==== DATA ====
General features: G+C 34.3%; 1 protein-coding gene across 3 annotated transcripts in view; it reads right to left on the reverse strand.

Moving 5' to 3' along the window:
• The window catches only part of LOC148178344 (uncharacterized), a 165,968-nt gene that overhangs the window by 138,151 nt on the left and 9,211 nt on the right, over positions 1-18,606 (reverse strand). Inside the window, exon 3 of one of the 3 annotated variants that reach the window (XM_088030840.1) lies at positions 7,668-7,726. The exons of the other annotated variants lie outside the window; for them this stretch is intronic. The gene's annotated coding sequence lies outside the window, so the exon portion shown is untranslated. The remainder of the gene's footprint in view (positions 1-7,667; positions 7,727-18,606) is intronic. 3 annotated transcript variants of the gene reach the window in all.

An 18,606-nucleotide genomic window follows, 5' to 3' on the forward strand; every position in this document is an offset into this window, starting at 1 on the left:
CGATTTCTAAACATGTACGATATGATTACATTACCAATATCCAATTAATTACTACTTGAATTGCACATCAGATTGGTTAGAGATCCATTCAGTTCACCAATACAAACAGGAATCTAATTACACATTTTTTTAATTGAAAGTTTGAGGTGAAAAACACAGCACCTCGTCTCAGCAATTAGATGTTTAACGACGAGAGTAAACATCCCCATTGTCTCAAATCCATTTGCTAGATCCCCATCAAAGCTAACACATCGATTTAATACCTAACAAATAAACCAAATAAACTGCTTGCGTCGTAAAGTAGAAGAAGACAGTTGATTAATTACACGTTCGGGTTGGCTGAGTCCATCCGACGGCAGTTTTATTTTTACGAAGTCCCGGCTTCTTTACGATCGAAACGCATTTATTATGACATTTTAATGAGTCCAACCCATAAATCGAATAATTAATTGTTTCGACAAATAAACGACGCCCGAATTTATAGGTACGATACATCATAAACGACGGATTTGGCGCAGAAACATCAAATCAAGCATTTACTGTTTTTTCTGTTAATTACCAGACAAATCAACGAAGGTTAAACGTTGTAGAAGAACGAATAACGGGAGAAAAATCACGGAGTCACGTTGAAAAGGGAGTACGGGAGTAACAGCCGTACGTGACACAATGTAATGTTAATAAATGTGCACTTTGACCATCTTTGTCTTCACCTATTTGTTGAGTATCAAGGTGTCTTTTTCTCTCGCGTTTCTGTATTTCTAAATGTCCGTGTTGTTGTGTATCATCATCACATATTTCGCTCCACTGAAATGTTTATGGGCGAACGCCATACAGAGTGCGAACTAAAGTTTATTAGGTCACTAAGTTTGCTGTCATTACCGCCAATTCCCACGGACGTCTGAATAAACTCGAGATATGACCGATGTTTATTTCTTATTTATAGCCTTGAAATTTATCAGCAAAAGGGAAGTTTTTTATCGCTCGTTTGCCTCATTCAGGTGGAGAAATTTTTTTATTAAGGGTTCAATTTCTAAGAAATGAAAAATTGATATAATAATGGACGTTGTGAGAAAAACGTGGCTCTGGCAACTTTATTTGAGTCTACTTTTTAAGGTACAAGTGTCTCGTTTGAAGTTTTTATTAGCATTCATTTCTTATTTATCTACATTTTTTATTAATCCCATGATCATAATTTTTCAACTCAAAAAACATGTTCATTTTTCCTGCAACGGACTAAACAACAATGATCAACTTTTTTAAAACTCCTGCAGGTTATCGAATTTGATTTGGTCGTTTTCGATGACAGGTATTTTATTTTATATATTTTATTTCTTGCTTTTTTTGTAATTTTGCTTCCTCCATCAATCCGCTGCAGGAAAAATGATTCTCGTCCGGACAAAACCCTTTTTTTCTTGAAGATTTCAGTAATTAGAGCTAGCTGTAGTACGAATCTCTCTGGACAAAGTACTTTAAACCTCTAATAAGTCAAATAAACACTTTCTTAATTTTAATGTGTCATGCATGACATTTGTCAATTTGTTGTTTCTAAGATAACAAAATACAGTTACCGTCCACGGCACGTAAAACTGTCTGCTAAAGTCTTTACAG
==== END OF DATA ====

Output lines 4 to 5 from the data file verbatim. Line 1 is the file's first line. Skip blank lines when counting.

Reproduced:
An 18,606-nucleotide genomic window follows, 5' to 3' on the forward strand; every position in this document is an offset into this window, starting at 1 on the left:
CGATTTCTAAACATGTACGATATGATTACATTACCAATATCCAATTAATTACTACTTGAATTGCACATCAGATTGGTTAGAGATCCATTCAGTTCACCAATACAAACAGGAATCTAATTACACATTTTTTTAATTGAAAGTTTGAGGTGAAAAACACAGCACCTCGTCTCAGCAATTAGATGTTTAACGACGAGAGTAAACATCCCCATTGTCTCAAATCCATTTGCTAGATCCCCATCAAAGCTAACACATCGATTTAATACCTAACAAATAAACCAAATAAACTGCTTGCGTCGTAAAGTAGAAGAAGACAGTTGATTAATTACACGTTCGGGTTGGCTGAGTCCATCCGACGGCAGTTTTATTTTTACGAAGTCCCGGCTTCTTTACGATCGAAACGCATTTATTATGACATTTTAATGAGTCCAACCCATAAATCGAATAATTAATTGTTTCGACAAATAAACGACGCCCGAATTTATAGGTACGATACATCATAAACGACGGATTTGGCGCAGAAACATCAAATCAAGCATTTACTGTTTTTTCTGTTAATTACCAGACAAATCAACGAAGGTTAAACGTTGTAGAAGAACGAATAACGGGAGAAAAATCACGGAGTCACGTTGAAAAGGGAGTACGGGAGTAACAGCCGTACGTGACACAATGTAATGTTAATAAATGTGCACTTTGACCATCTTTGTCTTCACCTATTTGTTGAGTATCAAGGTGTCTTTTTCTCTCGCGTTTCTGTATTTCTAAATGTCCGTGTTGTTGTGTATCATCATCACATATTTCGCTCCACTGAAATGTTTATGGGCGAACGCCATACAGAGTGCGAACTAAAGTTTATTAGGTCACTAAGTTTGCTGTCATTACCGCCAATTCCCACGGACGTCTGAATAAACTCGAGATATGACCGATGTTTATTTCTTATTTATAGCCTTGAAATTTATCAGCAAAAGGGAAGTTTTTTATCGCTCGTTTGCCTCATTCAGGTGGAGAAATTTTTTTATTAAGGGTTCAATTTCTAAGAAATGAAAAATTGATATAATAATGGACGTTGTGAGAAAAACGTGGCTCTGGCAACTTTATTTGAGTCTACTTTTTAAGGTACAAGTGTCTCGTTTGAAGTTTTTATTAGCATTCATTTCTTATTTATCTACATTTTTTATTAATCCCATGATCATAATTTTTCAACTCAAAAAACATGTTCATTTTTCCTGCAACGGACTAAACAACAATGATCAACTTTTTTAAAACTCCTGCAGGTTATCGAATTTGATTTGGTCGTTTTCGATGACAGGTATTTTATTTTATATATTTTATTTCTTGCTTTTTTTGTAATTTTGCTTCCTCCATCAATCCGCTGCAGGAAAAATGATTCTCGTCCGGACAAAACCCTTTTTTTCTTGAAGATTTCAGTAATTAGAGCTAGCTGTAGTACGAATCTCTCTGGACAAAGTACTTTAAACCTCTAATAAGTCAAATAAACACTTTCTTAATTTTAATGTGTCATGCATGACATTTGTCAATTTGTTGTTTCTAAGATAACAAAATACAGTTACCGTCCACGGCACGTAAAACTGTCTGCTAAAGTCTTTACAG